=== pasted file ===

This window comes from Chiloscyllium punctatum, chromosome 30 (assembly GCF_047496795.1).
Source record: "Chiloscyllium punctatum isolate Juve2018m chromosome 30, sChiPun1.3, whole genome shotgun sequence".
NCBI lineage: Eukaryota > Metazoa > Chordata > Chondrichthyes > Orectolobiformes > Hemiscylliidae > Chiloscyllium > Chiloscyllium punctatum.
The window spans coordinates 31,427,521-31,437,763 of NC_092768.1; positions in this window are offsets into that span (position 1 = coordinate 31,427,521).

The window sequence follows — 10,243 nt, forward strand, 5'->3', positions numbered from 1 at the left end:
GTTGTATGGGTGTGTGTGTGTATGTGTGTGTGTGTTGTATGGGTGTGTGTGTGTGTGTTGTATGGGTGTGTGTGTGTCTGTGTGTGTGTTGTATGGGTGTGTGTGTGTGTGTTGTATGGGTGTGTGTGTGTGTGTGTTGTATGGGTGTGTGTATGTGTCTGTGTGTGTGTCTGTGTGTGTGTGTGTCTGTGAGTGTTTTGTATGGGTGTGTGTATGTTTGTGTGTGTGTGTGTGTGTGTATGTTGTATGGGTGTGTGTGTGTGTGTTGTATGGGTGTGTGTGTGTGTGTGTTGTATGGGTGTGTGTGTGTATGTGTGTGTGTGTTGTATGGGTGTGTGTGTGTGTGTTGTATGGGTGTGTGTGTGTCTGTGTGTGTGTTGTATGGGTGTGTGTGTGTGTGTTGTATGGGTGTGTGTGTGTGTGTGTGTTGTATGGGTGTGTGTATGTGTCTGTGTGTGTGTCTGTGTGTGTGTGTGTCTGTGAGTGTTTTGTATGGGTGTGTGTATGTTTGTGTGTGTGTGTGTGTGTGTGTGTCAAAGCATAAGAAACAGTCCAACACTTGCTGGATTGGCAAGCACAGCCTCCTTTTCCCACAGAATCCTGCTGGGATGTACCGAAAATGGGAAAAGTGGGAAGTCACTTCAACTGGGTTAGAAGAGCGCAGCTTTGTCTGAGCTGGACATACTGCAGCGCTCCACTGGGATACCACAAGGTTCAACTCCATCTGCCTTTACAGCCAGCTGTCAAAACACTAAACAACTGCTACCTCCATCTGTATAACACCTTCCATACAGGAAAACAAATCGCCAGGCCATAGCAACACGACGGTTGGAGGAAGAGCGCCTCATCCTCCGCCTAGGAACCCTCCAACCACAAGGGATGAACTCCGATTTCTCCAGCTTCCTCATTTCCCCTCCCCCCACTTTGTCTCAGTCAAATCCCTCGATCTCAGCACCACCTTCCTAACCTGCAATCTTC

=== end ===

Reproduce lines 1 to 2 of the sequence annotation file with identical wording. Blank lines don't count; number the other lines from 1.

This window comes from Chiloscyllium punctatum, chromosome 30 (assembly GCF_047496795.1).
Source record: "Chiloscyllium punctatum isolate Juve2018m chromosome 30, sChiPun1.3, whole genome shotgun sequence".